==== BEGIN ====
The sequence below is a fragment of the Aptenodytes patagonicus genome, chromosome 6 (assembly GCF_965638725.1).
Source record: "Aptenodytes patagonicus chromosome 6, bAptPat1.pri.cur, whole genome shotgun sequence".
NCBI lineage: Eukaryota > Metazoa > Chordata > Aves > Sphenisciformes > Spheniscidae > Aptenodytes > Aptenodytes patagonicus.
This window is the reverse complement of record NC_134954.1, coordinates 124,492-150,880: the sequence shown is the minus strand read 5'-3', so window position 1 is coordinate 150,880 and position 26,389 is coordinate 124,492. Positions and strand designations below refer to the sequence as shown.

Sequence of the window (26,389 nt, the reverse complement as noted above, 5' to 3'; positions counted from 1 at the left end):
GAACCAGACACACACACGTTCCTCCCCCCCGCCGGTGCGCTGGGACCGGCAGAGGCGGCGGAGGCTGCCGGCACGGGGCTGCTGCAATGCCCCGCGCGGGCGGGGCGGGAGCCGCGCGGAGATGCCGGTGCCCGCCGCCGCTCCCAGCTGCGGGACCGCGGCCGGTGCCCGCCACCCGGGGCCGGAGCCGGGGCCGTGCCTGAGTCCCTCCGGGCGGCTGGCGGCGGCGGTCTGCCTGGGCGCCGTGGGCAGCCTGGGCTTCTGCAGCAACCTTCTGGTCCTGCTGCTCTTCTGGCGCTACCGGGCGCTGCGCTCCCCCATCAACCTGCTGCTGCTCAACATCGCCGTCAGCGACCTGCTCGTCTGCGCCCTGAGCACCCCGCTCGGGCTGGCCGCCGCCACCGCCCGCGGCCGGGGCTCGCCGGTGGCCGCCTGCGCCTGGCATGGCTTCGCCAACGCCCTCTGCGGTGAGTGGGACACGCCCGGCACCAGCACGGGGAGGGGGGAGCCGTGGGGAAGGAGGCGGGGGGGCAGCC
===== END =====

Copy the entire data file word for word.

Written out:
The sequence below is a fragment of the Aptenodytes patagonicus genome, chromosome 6 (assembly GCF_965638725.1).
Source record: "Aptenodytes patagonicus chromosome 6, bAptPat1.pri.cur, whole genome shotgun sequence".
NCBI lineage: Eukaryota > Metazoa > Chordata > Aves > Sphenisciformes > Spheniscidae > Aptenodytes > Aptenodytes patagonicus.
This window is the reverse complement of record NC_134954.1, coordinates 124,492-150,880: the sequence shown is the minus strand read 5'-3', so window position 1 is coordinate 150,880 and position 26,389 is coordinate 124,492. Positions and strand designations below refer to the sequence as shown.

Sequence of the window (26,389 nt, the reverse complement as noted above, 5' to 3'; positions counted from 1 at the left end):
GAACCAGACACACACACGTTCCTCCCCCCCGCCGGTGCGCTGGGACCGGCAGAGGCGGCGGAGGCTGCCGGCACGGGGCTGCTGCAATGCCCCGCGCGGGCGGGGCGGGAGCCGCGCGGAGATGCCGGTGCCCGCCGCCGCTCCCAGCTGCGGGACCGCGGCCGGTGCCCGCCACCCGGGGCCGGAGCCGGGGCCGTGCCTGAGTCCCTCCGGGCGGCTGGCGGCGGCGGTCTGCCTGGGCGCCGTGGGCAGCCTGGGCTTCTGCAGCAACCTTCTGGTCCTGCTGCTCTTCTGGCGCTACCGGGCGCTGCGCTCCCCCATCAACCTGCTGCTGCTCAACATCGCCGTCAGCGACCTGCTCGTCTGCGCCCTGAGCACCCCGCTCGGGCTGGCCGCCGCCACCGCCCGCGGCCGGGGCTCGCCGGTGGCCGCCTGCGCCTGGCATGGCTTCGCCAACGCCCTCTGCGGTGAGTGGGACACGCCCGGCACCAGCACGGGGAGGGGGGAGCCGTGGGGAAGGAGGCGGGGGGGCAGCC